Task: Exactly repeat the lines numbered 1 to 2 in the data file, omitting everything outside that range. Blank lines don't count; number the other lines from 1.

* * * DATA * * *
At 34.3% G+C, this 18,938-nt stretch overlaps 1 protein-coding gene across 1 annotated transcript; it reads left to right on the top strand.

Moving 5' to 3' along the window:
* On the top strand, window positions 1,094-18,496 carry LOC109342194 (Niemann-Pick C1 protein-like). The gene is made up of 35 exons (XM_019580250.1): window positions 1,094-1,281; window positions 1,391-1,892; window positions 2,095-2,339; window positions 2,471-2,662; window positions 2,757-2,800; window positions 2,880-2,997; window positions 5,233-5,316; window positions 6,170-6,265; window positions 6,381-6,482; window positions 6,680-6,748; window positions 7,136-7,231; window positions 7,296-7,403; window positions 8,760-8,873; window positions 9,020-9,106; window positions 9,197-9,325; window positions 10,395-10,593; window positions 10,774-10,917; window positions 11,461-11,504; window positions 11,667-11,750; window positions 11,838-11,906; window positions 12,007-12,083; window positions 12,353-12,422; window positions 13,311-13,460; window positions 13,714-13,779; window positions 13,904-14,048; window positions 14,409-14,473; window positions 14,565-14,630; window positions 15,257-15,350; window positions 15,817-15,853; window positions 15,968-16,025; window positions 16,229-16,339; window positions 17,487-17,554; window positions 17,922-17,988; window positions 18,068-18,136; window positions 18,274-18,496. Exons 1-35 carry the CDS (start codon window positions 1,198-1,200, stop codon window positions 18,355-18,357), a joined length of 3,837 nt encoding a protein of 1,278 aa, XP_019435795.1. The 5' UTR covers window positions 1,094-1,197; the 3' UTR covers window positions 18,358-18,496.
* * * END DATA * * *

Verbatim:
At 34.3% G+C, this 18,938-nt stretch overlaps 1 protein-coding gene across 1 annotated transcript; it reads left to right on the top strand.

Moving 5' to 3' along the window: